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How Green is Her Art

During a sabbatical year, Syd Carpenter, professor of studio art, spent two weeks visiting ornamental and food-producing gardens and farms in the South and meeting the African-Americans who cultivate the land. She then spent 18 months creating a series of sulptures, which were exhibited this summer at the African-American Museum in Philadelphia. She talks about the project here with editor Sherri Kimmel.

What inspired you to do a body of work focused on African-American farmers and gardeners?

I have a family history of farming and gardening, which I was unaware of, until recently. My grandmother, Indiana Hudson, was a well-known gardener in Pittsburgh during World War II. Her garden was not only bountiful but also beautiful. As an artist, I’ve always been interested in looking at plants. I thought I needed to find out about African-American gardening, because if my grandmother was doing this, and I was noticing plants, then there must be a rich story. That’s what got me doing research around farms and gardens and involved in making objects in response to that information. 

The work is centered in South Carolina and Georgia. How many farmers did you visit?

I went to about a dozen farms, taking photographs, doing interviews. Each one of these sculptures is a portrait of the place that represents the people and the legacy of them being on this land, sustaining themselves, and keeping this land in their families for generations. 

Some of the titles are women’s names. Some are couples’ names. How do they relate to the pieces?

The names represent the people who own that piece of land. It’s important to take away some of the anonymity that is associated with African-American farmers, because the reality is, if you were to ask anyone to picture who an American farmer is, they’re going to show the Grant Wood image of the Midwestern, grim Caucasian male/female with the pitchfork or some wealthy corporate farmer.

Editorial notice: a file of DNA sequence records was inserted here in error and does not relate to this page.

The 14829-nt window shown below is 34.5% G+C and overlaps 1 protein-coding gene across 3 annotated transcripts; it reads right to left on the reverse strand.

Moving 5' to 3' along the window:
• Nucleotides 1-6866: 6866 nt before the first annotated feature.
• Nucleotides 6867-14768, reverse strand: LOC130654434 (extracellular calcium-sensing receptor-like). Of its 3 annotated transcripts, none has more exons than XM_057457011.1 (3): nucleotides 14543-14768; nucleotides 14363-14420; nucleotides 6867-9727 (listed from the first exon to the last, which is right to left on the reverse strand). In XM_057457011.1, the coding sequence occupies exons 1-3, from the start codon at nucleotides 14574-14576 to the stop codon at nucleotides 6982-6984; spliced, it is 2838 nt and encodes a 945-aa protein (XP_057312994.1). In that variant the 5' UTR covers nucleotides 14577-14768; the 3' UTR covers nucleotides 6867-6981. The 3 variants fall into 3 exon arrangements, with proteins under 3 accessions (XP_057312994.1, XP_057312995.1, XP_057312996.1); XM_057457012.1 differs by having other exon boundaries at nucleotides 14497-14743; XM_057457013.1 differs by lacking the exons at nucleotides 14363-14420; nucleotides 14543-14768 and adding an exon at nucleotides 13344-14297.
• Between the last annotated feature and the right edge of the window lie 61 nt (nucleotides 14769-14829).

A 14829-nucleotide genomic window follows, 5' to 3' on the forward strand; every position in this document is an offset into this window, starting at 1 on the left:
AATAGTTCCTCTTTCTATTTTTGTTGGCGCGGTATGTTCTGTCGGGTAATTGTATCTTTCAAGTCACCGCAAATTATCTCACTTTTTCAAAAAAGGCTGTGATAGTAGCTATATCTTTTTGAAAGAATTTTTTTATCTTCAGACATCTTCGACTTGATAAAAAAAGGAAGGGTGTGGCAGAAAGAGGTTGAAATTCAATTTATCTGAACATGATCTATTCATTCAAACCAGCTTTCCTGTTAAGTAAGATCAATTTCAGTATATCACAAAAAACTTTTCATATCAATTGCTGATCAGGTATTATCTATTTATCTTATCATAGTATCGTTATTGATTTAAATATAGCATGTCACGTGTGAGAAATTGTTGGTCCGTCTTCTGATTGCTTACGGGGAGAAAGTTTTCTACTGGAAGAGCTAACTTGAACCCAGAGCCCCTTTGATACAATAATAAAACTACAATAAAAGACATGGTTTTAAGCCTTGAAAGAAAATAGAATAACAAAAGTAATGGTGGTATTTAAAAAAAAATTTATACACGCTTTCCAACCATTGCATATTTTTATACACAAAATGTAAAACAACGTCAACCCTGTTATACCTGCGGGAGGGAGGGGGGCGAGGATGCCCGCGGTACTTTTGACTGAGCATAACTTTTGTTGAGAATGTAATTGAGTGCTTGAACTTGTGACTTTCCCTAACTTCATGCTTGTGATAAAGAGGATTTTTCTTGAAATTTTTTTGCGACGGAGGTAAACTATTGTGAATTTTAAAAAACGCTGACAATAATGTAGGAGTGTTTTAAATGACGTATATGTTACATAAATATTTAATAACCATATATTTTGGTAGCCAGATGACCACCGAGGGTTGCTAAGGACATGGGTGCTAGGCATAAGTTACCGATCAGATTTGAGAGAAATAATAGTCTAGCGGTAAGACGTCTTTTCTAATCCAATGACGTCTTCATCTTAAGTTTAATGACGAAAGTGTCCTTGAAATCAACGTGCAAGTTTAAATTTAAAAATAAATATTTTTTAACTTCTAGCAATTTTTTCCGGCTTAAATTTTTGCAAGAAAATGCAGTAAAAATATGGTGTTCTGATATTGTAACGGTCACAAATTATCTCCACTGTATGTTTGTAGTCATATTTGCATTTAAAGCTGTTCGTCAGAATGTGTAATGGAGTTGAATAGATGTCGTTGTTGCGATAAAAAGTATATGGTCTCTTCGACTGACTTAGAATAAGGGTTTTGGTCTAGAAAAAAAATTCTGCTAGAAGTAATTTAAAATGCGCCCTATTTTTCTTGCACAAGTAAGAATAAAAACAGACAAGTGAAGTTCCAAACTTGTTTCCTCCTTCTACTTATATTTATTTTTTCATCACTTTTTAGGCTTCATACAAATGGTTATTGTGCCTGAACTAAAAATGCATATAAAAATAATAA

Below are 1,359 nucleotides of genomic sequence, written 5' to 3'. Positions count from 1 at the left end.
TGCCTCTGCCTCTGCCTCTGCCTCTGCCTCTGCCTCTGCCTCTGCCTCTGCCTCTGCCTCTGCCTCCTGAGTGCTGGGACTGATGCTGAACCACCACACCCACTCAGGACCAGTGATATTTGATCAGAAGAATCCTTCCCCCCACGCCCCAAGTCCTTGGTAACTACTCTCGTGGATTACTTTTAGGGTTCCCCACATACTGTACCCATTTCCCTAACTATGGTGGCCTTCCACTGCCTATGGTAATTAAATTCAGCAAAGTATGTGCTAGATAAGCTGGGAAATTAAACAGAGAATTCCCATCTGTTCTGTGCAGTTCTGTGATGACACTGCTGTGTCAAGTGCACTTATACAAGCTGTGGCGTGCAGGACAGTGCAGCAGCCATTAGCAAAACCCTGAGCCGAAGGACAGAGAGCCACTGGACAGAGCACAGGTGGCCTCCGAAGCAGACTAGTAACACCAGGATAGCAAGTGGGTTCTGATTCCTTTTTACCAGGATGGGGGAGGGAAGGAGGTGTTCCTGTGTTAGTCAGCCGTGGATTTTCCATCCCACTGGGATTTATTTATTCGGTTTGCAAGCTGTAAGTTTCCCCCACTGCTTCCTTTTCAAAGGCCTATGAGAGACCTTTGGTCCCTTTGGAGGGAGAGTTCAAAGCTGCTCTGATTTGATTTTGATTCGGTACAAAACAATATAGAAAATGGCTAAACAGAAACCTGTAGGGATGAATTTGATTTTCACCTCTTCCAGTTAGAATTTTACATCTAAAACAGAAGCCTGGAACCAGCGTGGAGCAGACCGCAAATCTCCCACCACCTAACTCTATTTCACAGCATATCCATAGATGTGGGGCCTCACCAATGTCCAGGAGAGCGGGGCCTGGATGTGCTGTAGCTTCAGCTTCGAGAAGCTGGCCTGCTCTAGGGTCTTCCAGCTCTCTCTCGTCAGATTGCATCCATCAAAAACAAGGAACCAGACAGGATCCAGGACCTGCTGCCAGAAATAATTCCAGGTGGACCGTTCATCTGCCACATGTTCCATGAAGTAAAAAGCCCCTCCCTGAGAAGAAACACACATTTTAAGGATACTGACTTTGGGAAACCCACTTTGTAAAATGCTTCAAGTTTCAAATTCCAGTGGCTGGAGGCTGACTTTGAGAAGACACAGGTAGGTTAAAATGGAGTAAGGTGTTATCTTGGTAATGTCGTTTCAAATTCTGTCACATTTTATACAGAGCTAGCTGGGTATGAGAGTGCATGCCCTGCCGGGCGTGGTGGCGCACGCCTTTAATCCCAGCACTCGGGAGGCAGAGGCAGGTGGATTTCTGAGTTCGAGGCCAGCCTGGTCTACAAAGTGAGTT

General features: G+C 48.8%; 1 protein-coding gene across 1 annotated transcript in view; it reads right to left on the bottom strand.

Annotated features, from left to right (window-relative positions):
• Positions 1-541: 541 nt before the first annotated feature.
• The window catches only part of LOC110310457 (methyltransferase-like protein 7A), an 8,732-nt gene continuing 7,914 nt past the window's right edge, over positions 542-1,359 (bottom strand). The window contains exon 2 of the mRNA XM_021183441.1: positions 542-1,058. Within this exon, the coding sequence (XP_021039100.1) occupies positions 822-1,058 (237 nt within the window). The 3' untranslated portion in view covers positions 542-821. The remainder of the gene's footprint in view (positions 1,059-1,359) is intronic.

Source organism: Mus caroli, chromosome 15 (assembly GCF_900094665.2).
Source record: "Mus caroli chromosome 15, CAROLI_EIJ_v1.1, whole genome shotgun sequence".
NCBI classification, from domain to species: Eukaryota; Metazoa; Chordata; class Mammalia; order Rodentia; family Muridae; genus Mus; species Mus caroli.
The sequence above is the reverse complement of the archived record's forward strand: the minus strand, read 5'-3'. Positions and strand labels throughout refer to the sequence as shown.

Do you plan to continue more in this vein?

I feel like I haven’t even begun to scratch the surface of this story. Metaphorically, it’s very rich. The idea of working with farms and gardens and looking at the history of mankind on the land and the kind of imagery that has come out of that, there’s no bottom to that resource. 

Are you a gardener?

I have an ornamental garden. I’m pretty much self-taught but heavily influenced by what I observe at the Scott Arboretum. It’s primarily perennials, shrubs, anything that would go into a small urban garden, and that’s what’s surrounding this mid-19th-century twin-mansards townhouse.

Was being an artist always the dream?

It was always the reality. I started making things when I was just a child and was encouraged to do so. It was just a foregone conclusion that I was going to be a visual person. In the ’70s, I was offered a place at Penn for premed. Now think about that: young African-American woman being offered the opportunity to become a doctor. But my family understood who I was.

There was no push for premed?

Right. I was an artist. That was clear. That impulse has not flagged my entire life. This is what I do.